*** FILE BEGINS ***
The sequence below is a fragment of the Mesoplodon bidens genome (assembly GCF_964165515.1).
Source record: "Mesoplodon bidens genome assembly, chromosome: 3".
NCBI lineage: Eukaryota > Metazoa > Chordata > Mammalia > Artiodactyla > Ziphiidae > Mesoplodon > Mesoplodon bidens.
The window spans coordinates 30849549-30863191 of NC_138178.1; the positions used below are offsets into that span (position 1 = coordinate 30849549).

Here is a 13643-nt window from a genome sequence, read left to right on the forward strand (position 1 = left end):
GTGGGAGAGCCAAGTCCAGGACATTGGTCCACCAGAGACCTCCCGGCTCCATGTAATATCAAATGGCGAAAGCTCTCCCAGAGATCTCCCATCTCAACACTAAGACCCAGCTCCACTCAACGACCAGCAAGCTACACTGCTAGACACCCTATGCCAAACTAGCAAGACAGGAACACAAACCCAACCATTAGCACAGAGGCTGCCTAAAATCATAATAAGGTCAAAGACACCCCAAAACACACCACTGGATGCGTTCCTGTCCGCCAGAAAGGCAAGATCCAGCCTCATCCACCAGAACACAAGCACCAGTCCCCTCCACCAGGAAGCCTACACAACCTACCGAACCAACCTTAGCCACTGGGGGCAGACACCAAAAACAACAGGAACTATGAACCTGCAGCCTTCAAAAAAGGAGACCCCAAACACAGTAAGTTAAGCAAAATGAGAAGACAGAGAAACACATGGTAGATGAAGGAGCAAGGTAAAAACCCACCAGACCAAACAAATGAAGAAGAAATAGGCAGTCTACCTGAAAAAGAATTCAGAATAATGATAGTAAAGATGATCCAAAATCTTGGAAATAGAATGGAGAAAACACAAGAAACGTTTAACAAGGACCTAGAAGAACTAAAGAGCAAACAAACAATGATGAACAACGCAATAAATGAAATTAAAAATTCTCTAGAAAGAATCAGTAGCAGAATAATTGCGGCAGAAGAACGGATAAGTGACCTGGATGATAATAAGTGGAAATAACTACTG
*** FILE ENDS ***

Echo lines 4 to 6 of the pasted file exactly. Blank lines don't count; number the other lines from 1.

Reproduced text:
The window spans coordinates 30849549-30863191 of NC_138178.1; the positions used below are offsets into that span (position 1 = coordinate 30849549).

Here is a 13643-nt window from a genome sequence, read left to right on the forward strand (position 1 = left end):
GTGGGAGAGCCAAGTCCAGGACATTGGTCCACCAGAGACCTCCCGGCTCCATGTAATATCAAATGGCGAAAGCTCTCCCAGAGATCTCCCATCTCAACACTAAGACCCAGCTCCACTCAACGACCAGCAAGCTACACTGCTAGACACCCTATGCCAAACTAGCAAGACAGGAACACAAACCCAACCATTAGCACAGAGGCTGCCTAAAATCATAATAAGGTCAAAGACACCCCAAAACACACCACTGGATGCGTTCCTGTCCGCCAGAAAGGCAAGATCCAGCCTCATCCACCAGAACACAAGCACCAGTCCCCTCCACCAGGAAGCCTACACAACCTACCGAACCAACCTTAGCCACTGGGGGCAGACACCAAAAACAACAGGAACTATGAACCTGCAGCCTTCAAAAAAGGAGACCCCAAACACAGTAAGTTAAGCAAAATGAGAAGACAGAGAAACACATGGTAGATGAAGGAGCAAGGTAAAAACCCACCAGACCAAACAAATGAAGAAGAAATAGGCAGTCTACCTGAAAAAGAATTCAGAATAATGATAGTAAAGATGATCCAAAATCTTGGAAATAGAATGGAGAAAACACAAGAAACGTTTAACAAGGACCTAGAAGAACTAAAGAGCAAACAAACAATGATGAACAACGCAATAAATGAAATTAAAAATTCTCTAGAAAGAATCAGTAGCAGAATAATTGCGGCAGAAGAACGGATAAGTGACCTGGATGATAATAAGTGGAAATAACTACTG